By Andria Kades
Thirty-eight of the original 114 migrants and refugees who were washed ashore off the British base at Akrotiri nearly three weeks ago have applied for asylum in the Republic, a British government spokesman said on Monday.
The spike in numbers from just six on Friday was in apparent response to the letters the group received over the weekend that they would be deported back to Lebanon if they did not apply for asylum in the Republic.
“It’s not a surprise. It’s what we’ve been saying all along ever since they arrived,” a government spokesman told Reuters.
“We’ve made it clear that there were two options – either they claim asylum in Cyprus or we take them back to where they came from.”
Some of the migrants at the British base at Dehekelia where they have been put up in makeshift camps have vowed to fight the looming threat of deportation.
Later on Monday, a 31-year-old husband and father of two attempted to commit suicide by swallowing several pills.
“He kept saying ‘I have nothing in Lebanon, I have sold my house, and even if I am not killed in the war, even if I am not jailed for leaving Lebanon, what will I do?’ We have been trying to calm him down, but it seems our efforts were in vain,” Ibrahim Marouf, a spokesman for the group told the Cyprus Mail on Monday night.
The man was treated in an ambulance just outside the camp, but was not in any danger.
It is clear that the threat of deportation is having its effect on the group with dozens applying for asylum on Monday.
“We have said that those migrants who do not claim asylum could face removal to their place of origin. We have now formally notified the migrants who have not claimed asylum that we do intend to remove them,” bases spokeswoman Connie Pierce told the Cyprus Mail.
“The UK government will not allow a new migrant route to open to the UK.”
Upon initial receipt of the letter a group of the migrants had threatened to go on a hunger strike, a move that was later rescinded.
“We are going to fight this decision. We are not going to Lebanon. Let them do it by force. They will take us to the hospital, with wheelchairs at the airport, we will not accept going back,” said Marouf. “We thought England would see us as humans not as Muslims or Arabs.”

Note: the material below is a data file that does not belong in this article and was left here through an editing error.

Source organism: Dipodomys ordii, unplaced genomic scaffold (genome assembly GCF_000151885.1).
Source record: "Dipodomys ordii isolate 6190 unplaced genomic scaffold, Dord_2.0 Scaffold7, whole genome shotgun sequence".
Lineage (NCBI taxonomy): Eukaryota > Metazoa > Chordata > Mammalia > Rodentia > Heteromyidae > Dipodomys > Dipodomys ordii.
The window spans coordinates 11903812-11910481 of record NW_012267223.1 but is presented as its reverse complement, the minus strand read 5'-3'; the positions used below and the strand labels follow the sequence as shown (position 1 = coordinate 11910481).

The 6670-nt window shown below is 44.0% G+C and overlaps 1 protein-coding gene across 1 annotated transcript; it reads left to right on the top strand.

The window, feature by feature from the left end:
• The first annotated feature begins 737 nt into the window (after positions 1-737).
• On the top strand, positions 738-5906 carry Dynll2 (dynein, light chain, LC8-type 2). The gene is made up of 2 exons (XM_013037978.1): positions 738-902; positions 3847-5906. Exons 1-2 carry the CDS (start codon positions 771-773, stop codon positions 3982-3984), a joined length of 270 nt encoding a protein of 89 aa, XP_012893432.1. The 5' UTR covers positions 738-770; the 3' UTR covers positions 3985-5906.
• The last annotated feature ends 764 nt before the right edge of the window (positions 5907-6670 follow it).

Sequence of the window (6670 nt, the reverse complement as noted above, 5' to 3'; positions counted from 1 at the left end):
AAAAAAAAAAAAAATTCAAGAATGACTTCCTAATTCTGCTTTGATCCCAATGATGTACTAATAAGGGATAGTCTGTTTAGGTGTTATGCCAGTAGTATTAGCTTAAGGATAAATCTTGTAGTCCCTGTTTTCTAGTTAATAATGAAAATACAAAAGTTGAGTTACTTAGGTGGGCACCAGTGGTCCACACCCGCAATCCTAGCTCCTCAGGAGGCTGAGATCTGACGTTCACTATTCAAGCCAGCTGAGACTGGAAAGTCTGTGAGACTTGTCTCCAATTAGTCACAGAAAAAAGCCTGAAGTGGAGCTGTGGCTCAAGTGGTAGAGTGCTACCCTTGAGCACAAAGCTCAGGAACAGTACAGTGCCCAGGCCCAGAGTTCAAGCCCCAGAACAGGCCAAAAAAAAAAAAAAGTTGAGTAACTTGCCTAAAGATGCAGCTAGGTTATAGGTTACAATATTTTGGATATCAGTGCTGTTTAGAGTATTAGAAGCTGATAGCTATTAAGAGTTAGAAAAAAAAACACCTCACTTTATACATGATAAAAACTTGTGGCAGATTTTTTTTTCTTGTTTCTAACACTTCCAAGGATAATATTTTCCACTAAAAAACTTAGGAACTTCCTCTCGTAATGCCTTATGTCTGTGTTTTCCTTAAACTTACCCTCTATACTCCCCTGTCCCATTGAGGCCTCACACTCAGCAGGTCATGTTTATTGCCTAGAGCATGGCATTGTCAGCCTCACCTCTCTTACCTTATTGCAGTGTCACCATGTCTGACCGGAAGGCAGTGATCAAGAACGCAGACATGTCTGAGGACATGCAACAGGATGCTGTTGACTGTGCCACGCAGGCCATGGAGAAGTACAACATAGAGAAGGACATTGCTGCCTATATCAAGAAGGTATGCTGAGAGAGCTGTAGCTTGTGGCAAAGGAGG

Marouf, who says he is of Palestinian origin but grew up in Lebanon, claims he had no rights to a normal life like working or buying a house and got on the boat in hopes of finding a better life in Belgium where his brother and sister are.
Asked why he did not apply for asylum in Cyprus, he stressed he had nothing on this island and wanted to be reunited with his family in Belgium.
“If not UK at least Germany, Netherlands or Switzerland,” that offer a “decent and peaceful life”.
Should he be returned to Lebanon he is likely to be imprisoned or “slaughtered in the civil war no one knows about” as he will be a primary target due to his origins, he said.
The 28 children, 19 women and 67 men landed at the Akrotiri Royal Air Force Base in two fishing boats on October 21 and were later transferred to Dhekelia.
Their stay has been plagued with claims that they were being badly treated and kept in what felt like a prison.
The bases have maintained that United Nations staff visited the scene and said the facilities exceeded the standards of comparable sites. The migrants have access to three meals a day, shelter, privacy, and communications.
The arrival of the refugees sparked a debate as to whose responsibility it was to take them in – the UK or Cyprus. The British ministry of defence rushed to issue an announcement a few hours after the refugees’ arrival, that it was Cyprus’ responsibility as part of a 2003 bilateral agreement on cases where refugees enter the island through British bases territory.
But the United Nations High Commissioner for Refugees (UNHCR), followed by Cyprus government officials, said that the agreement stipulates that the refugees are in fact Britain’s responsibility but that they would be granted access to services in the republic at cost to the British government.